We finally got around to putting up the ceiling fan in my son’s room, just in time for that heat wave thing. I spray painted this one just like I did its twin. (And then I painted this black fan too…) I’ve gotten a few questions about that process so here’s a few answers:Would I recommend doing this? If you are gutsy and don’t care if you ruin your cheap fan, YES! If you are a perfectionist who will stalk me if things go bad, NO! For the most amazingly precious fan ever made that I planned to keep forever but wanted in a different but high quality finish…I’d look into metal plating instead. But for dressing up a basic fan for your kid’s room, there’s not a lot to lose in my opinion.Paint? I used Rustoleum Specialty Metallic spray paint in gold. I’m not sure if it’s the best brassy tone out there, but it’s decent. It needs a few days to cure before install to avoid fingerprints, and even then it’s impossible to avoid all marks if installation gets hairy, which always seems to happen. Multiple coats are good! For this second fan I tried to get away with one but I regret my lazy choices.Disassemble the fan parts before painting? Yes. A couple of screws are usually all that is holding the thing together so a little disassembly is worth it.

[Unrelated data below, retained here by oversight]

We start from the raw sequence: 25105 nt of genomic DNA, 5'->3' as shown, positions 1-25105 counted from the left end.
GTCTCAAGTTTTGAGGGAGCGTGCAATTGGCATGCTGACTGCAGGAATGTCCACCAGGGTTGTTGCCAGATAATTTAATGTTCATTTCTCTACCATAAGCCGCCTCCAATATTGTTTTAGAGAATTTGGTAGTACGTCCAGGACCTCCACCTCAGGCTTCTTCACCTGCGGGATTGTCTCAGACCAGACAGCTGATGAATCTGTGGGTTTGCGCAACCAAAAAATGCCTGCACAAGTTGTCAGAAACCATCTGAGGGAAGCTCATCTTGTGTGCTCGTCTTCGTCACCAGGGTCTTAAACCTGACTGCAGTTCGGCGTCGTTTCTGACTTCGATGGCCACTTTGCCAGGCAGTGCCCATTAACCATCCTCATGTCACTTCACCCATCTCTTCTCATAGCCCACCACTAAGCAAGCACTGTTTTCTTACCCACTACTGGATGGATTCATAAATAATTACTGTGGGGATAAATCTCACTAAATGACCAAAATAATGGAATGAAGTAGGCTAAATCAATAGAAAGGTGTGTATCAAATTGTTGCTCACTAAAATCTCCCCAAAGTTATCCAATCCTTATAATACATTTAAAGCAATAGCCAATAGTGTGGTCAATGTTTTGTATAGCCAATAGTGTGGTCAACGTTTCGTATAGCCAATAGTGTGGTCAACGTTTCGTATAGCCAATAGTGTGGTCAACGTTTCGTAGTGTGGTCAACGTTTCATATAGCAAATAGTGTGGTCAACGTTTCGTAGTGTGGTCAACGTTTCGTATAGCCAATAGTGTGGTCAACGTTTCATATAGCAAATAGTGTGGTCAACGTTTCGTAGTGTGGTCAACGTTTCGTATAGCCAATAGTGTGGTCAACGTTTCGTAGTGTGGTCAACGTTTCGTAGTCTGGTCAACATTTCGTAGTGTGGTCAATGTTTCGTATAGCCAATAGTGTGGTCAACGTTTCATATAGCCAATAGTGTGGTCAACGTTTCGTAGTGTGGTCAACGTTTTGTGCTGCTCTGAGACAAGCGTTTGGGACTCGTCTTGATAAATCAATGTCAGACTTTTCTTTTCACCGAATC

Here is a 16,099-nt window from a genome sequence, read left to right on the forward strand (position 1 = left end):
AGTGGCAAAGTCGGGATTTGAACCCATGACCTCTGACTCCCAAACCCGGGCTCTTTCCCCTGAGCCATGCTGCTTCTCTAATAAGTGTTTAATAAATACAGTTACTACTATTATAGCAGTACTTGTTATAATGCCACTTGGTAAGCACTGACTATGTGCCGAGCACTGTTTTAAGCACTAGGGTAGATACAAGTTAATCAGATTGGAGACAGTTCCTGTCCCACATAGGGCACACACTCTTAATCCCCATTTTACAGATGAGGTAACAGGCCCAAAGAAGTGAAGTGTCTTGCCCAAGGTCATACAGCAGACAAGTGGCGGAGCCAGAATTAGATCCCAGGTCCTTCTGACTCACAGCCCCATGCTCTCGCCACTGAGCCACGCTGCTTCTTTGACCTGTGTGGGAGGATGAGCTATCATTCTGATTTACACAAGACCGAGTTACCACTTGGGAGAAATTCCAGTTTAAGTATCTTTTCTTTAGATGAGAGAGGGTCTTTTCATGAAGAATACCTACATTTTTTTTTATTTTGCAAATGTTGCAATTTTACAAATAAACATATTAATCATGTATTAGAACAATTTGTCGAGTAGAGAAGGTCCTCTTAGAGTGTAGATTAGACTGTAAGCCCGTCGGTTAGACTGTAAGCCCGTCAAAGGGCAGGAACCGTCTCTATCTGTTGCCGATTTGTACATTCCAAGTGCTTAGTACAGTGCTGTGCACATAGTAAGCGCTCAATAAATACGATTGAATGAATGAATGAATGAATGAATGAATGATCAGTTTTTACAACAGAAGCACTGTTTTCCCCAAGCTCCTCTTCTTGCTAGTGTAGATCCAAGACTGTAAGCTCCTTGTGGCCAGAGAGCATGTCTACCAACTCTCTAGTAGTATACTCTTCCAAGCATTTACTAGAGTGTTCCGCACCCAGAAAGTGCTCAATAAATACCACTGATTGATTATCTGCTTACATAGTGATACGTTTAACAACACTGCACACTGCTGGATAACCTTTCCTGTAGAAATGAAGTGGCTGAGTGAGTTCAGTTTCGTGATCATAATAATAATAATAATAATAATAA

Prep much? Probably. I did basically none for this second fan and it shows. I cleaned everything well but that’s it. Turns out, it was a bad day to be a half-asser. The installation turned sour and my paint job got scratched up during the process. Some sanding and priming (and more coats of paint) probably would have helped. Fan #1 was lightly sanded and held up better, but it also had an easier install (and more coats). The lesson here is that same as it always is: just do it right.If this is ending too abruptly and you need more ceiling fan talk, you can check out this post for some of the better ceiling fans I’ve found out there. Looks like I have some fan light straightening out to get to, so I’ll catch you next time!